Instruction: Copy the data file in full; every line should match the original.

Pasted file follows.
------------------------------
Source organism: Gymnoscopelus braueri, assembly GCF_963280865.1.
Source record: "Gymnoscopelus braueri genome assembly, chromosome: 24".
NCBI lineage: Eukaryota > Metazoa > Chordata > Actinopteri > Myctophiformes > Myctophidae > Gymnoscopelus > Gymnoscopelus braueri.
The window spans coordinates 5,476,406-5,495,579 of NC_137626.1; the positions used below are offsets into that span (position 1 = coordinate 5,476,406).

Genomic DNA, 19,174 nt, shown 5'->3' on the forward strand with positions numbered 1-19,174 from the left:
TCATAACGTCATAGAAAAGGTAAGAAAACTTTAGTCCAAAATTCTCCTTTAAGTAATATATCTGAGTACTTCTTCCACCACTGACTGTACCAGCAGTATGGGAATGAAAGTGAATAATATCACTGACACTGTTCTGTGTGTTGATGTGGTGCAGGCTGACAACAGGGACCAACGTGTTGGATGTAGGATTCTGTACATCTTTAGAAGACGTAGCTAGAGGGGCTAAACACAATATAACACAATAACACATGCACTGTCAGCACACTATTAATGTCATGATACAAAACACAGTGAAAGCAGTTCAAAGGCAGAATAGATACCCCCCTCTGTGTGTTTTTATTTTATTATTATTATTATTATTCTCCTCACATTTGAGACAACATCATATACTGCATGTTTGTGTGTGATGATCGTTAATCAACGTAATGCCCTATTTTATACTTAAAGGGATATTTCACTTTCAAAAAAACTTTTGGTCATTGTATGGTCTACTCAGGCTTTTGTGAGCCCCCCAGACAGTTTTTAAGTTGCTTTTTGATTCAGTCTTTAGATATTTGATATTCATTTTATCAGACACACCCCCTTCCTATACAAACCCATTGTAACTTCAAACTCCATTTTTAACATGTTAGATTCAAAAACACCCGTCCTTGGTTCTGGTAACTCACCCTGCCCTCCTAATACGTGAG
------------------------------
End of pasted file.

Source organism: Gymnoscopelus braueri, assembly GCF_963280865.1.
Source record: "Gymnoscopelus braueri genome assembly, chromosome: 24".
NCBI lineage: Eukaryota > Metazoa > Chordata > Actinopteri > Myctophiformes > Myctophidae > Gymnoscopelus > Gymnoscopelus braueri.
The window spans coordinates 5,476,406-5,495,579 of NC_137626.1; the positions used below are offsets into that span (position 1 = coordinate 5,476,406).

Genomic DNA, 19,174 nt, shown 5'->3' on the forward strand with positions numbered 1-19,174 from the left:
TCATAACGTCATAGAAAAGGTAAGAAAACTTTAGTCCAAAATTCTCCTTTAAGTAATATATCTGAGTACTTCTTCCACCACTGACTGTACCAGCAGTATGGGAATGAAAGTGAATAATATCACTGACACTGTTCTGTGTGTTGATGTGGTGCAGGCTGACAACAGGGACCAACGTGTTGGATGTAGGATTCTGTACATCTTTAGAAGACGTAGCTAGAGGGGCTAAACACAATATAACACAATAACACATGCACTGTCAGCACACTATTAATGTCATGATACAAAACACAGTGAAAGCAGTTCAAAGGCAGAATAGATACCCCCCTCTGTGTGTTTTTATTTTATTATTATTATTATTATTCTCCTCACATTTGAGACAACATCATATACTGCATGTTTGTGTGTGATGATCGTTAATCAACGTAATGCCCTATTTTATACTTAAAGGGATATTTCACTTTCAAAAAAACTTTTGGTCATTGTATGGTCTACTCAGGCTTTTGTGAGCCCCCCAGACAGTTTTTAAGTTGCTTTTTGATTCAGTCTTTAGATATTTGATATTCATTTTATCAGACACACCCCCTTCCTATACAAACCCATTGTAACTTCAAACTCCATTTTTAACATGTTAGATTCAAAAACACCCGTCCTTGGTTCTGGTAACTCACCCTGCCCTCCTAATACGTGAG